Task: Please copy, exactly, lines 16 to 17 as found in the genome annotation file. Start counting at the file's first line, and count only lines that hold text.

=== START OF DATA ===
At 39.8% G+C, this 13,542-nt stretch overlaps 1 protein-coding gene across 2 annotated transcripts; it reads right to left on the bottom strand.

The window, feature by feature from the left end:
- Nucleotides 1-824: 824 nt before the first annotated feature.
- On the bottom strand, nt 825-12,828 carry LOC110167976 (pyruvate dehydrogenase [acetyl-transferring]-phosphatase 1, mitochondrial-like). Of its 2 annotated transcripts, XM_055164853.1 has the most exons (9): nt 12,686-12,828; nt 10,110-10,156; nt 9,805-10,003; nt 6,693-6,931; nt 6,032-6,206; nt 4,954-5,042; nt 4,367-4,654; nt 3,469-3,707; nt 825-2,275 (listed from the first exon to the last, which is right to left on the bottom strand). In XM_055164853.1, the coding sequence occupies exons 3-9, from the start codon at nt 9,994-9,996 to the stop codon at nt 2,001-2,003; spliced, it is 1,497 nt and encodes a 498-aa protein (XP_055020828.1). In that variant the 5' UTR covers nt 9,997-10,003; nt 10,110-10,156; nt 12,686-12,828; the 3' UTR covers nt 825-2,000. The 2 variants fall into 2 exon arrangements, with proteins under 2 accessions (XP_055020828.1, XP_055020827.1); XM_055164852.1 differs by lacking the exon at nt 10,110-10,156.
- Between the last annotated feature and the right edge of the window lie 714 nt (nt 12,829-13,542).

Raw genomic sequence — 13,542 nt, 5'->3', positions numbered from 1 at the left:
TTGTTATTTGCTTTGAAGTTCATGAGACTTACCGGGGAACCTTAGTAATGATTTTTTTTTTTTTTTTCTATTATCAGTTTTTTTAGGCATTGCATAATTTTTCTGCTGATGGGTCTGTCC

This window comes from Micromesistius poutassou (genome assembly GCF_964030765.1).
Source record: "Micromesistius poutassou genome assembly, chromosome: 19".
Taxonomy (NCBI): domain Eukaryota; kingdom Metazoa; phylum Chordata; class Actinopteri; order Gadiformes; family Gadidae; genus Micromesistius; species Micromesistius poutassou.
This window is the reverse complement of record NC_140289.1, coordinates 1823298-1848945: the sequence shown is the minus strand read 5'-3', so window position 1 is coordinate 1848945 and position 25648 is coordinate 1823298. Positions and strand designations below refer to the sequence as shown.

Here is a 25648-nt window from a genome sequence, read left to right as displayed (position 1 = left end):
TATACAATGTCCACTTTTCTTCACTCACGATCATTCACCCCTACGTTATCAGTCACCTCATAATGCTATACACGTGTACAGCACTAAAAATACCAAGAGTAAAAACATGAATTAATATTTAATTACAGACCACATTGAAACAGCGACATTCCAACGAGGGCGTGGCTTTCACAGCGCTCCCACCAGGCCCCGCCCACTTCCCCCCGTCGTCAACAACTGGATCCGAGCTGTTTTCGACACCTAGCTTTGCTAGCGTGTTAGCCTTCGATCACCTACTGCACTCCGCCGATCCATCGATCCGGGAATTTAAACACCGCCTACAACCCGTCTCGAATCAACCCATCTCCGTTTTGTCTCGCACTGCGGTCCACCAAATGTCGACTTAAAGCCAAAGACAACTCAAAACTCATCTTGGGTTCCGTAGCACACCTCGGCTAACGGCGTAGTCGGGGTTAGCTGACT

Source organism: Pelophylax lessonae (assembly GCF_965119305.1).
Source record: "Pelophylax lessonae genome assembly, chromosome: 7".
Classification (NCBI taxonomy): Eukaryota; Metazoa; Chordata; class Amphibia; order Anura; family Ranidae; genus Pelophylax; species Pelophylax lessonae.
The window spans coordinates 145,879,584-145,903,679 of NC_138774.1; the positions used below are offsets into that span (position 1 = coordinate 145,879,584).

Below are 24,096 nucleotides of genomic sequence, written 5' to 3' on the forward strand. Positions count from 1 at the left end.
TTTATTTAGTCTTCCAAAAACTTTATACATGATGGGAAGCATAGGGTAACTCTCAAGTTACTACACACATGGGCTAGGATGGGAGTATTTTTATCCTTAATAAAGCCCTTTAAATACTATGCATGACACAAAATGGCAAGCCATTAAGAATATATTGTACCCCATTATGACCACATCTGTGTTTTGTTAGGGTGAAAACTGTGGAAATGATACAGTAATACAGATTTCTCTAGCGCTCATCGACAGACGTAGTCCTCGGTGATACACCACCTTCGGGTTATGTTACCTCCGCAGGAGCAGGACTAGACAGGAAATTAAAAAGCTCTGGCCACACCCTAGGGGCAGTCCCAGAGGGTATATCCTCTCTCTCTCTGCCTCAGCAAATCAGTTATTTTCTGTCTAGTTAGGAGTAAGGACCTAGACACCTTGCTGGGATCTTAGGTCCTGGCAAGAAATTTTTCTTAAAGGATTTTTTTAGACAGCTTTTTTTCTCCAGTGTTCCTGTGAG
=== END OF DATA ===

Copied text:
Classification (NCBI taxonomy): Eukaryota; Metazoa; Chordata; class Amphibia; order Anura; family Ranidae; genus Pelophylax; species Pelophylax lessonae.
The window spans coordinates 145,879,584-145,903,679 of NC_138774.1; the positions used below are offsets into that span (position 1 = coordinate 145,879,584).